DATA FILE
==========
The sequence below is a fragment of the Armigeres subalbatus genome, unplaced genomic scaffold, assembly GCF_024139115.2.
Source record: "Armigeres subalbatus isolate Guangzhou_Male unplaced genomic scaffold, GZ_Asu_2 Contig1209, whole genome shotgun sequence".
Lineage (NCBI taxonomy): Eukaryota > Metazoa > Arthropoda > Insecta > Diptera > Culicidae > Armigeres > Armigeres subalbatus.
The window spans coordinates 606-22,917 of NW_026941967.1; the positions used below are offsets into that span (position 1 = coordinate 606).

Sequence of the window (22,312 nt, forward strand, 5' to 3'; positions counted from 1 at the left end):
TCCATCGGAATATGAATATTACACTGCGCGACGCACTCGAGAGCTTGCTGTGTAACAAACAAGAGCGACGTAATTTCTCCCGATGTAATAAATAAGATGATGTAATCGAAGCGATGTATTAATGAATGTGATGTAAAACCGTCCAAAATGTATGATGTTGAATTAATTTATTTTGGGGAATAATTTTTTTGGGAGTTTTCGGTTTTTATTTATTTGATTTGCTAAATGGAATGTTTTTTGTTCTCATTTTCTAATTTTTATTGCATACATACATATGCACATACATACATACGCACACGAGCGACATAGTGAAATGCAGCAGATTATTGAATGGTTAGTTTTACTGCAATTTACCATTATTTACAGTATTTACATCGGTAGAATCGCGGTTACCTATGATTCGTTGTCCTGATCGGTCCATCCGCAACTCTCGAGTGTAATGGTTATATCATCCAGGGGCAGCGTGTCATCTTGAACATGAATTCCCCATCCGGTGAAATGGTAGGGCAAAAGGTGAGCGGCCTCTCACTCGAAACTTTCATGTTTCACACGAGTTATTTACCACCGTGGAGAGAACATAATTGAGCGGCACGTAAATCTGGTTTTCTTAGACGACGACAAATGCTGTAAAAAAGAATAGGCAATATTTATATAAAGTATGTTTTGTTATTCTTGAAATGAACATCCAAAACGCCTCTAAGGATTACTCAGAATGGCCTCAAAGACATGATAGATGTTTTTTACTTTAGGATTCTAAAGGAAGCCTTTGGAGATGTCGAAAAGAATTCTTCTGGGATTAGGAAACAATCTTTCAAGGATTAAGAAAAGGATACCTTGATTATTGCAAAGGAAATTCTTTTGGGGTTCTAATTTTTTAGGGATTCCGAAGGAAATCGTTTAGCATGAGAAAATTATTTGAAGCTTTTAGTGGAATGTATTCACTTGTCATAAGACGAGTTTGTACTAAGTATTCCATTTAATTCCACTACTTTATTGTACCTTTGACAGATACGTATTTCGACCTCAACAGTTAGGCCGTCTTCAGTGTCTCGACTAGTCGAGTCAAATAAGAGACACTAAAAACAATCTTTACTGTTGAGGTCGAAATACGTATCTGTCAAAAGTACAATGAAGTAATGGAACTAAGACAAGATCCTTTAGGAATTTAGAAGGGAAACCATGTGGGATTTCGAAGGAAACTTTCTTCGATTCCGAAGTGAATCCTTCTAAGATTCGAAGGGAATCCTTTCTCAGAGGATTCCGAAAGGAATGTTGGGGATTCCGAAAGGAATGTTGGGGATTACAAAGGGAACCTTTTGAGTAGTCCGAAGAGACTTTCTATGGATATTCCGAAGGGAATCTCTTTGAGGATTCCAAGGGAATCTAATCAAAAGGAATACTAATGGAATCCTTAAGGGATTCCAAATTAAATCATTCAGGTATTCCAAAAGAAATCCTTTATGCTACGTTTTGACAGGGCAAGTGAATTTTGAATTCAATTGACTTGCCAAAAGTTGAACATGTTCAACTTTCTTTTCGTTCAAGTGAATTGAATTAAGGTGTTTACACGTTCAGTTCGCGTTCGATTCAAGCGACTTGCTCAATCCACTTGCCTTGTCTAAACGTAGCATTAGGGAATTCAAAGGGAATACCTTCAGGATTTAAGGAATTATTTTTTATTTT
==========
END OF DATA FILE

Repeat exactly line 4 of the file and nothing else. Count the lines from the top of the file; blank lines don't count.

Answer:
The window spans coordinates 606-22,917 of NW_026941967.1; the positions used below are offsets into that span (position 1 = coordinate 606).